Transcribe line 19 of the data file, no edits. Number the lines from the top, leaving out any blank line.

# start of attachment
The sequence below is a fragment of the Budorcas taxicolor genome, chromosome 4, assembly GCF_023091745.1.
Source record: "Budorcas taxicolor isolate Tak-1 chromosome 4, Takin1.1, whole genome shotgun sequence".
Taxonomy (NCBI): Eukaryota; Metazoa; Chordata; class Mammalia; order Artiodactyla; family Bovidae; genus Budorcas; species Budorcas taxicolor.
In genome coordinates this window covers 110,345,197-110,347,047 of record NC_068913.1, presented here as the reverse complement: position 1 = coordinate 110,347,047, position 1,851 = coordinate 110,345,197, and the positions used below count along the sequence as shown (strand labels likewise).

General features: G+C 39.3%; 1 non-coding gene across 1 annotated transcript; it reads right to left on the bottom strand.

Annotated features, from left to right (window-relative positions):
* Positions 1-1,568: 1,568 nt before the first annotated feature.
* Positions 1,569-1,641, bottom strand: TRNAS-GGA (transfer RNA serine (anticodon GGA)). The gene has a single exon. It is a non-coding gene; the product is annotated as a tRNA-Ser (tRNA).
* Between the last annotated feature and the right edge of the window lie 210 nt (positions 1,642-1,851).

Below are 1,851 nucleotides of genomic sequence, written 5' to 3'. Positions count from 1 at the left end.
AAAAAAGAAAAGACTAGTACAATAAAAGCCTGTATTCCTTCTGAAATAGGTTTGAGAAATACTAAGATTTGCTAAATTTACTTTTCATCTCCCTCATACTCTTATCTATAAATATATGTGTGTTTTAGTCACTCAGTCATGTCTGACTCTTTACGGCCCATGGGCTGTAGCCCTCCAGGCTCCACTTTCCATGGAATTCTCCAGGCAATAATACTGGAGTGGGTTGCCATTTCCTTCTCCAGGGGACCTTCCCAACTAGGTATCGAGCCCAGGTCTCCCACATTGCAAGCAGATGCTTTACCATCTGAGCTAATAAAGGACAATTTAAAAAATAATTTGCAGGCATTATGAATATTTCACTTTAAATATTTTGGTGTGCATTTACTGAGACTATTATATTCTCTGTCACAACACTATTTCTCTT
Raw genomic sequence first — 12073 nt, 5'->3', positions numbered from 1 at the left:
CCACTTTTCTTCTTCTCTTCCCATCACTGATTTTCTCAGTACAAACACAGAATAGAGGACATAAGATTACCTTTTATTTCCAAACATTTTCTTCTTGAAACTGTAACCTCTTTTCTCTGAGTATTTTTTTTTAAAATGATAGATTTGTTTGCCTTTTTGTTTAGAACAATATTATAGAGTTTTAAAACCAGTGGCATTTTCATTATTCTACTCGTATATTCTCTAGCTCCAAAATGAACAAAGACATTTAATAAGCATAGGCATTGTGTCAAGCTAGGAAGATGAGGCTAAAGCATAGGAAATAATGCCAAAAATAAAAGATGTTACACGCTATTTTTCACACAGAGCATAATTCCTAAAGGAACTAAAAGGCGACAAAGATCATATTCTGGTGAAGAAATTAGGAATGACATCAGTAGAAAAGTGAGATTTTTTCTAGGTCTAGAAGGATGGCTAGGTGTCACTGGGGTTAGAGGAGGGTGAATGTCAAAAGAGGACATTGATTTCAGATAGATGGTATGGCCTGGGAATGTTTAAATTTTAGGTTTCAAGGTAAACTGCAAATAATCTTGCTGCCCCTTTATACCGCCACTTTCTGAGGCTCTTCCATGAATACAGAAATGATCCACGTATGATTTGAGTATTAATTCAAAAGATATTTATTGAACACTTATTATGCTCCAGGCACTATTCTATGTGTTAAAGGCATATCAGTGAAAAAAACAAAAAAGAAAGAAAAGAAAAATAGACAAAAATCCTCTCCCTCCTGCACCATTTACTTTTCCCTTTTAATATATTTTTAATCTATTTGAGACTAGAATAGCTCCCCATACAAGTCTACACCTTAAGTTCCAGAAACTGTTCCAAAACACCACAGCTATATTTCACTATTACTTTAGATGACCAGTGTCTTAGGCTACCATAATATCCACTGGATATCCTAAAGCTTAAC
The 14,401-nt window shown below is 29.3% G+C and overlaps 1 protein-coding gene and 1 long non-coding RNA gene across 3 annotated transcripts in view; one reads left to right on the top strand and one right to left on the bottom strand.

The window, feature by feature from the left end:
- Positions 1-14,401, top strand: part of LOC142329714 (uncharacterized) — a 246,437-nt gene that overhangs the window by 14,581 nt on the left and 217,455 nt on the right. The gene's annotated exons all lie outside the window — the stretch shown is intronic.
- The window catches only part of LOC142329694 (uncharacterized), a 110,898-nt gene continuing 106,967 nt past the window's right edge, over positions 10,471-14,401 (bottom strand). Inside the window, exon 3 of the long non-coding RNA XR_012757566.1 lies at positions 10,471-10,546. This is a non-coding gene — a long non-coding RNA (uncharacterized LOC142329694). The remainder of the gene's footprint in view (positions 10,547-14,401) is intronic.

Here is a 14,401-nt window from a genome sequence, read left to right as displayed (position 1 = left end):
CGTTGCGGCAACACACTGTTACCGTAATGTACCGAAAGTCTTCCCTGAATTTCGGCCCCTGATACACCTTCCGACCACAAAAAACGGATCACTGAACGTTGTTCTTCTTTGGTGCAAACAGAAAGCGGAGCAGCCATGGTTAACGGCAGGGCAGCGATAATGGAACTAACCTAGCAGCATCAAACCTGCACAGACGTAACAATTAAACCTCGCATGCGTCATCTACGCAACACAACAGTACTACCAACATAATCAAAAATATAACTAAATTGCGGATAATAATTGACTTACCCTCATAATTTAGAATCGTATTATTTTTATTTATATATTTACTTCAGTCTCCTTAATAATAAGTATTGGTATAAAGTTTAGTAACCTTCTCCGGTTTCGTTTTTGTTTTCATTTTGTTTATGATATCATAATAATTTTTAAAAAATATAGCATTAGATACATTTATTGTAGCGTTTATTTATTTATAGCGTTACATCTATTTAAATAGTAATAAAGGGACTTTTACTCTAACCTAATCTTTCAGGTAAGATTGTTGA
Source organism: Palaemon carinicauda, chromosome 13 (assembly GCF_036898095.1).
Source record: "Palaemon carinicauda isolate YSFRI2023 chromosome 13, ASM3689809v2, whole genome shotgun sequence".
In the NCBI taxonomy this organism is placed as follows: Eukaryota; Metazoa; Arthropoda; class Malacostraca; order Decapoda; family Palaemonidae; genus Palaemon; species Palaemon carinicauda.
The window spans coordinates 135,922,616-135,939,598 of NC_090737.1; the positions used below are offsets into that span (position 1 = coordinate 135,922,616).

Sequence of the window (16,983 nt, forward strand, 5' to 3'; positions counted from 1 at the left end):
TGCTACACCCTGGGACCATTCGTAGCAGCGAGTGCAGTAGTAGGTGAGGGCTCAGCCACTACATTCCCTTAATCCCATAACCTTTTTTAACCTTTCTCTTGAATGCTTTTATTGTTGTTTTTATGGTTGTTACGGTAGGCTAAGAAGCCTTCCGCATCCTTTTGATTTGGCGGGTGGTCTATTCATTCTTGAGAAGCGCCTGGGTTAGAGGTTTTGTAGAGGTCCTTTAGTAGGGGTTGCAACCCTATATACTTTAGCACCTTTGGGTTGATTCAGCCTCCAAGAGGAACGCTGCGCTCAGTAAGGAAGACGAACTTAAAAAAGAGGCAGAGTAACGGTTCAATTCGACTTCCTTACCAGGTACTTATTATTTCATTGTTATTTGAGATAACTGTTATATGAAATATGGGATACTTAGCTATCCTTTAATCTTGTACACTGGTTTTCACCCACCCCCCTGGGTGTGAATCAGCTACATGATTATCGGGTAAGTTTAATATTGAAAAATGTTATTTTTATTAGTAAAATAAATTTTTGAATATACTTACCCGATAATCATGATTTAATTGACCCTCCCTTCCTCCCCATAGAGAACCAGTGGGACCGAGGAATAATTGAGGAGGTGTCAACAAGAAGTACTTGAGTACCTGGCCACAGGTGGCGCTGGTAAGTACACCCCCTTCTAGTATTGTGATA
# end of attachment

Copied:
CGTTGCGGCAACACACTGTTACCGTAATGTACCGAAAGTCTTCCCTGAATTTCGGCCCCTGATACACCTTCCGACCACAAAAAACGGATCACTGAACGTTGTTCTTCTTTGGTGCAAACAGAAAGCGGAGCAGCCATGGTTAACGGCAGGGCAGCGATAATGGAACTAACCTAGCAGCATCAAACCTGCACAGACGTAACAATTAAACCTCGCATGCGTCATCTACGCAACACAACAGTACTACCAACATAATCAAAAATATAACTAAATTGCGGATAATAATTGACTTACCCTCATAATTTAGAATCGTATTATTTTTATTTATATATTTACTTCAGTCTCCTTAATAATAAGTATTGGTATAAAGTTTAGTAACCTTCTCCGGTTTCGTTTTTGTTTTCATTTTGTTTATGATATCATAATAATTTTTAAAAAATATAGCATTAGATACATTTATTGTAGCGTTTATTTATTTATAGCGTTACATCTATTTAAATAGTAATAAAGGGACTTTTACTCTAACCTAATCTTTCAGGTAAGATTGTTGA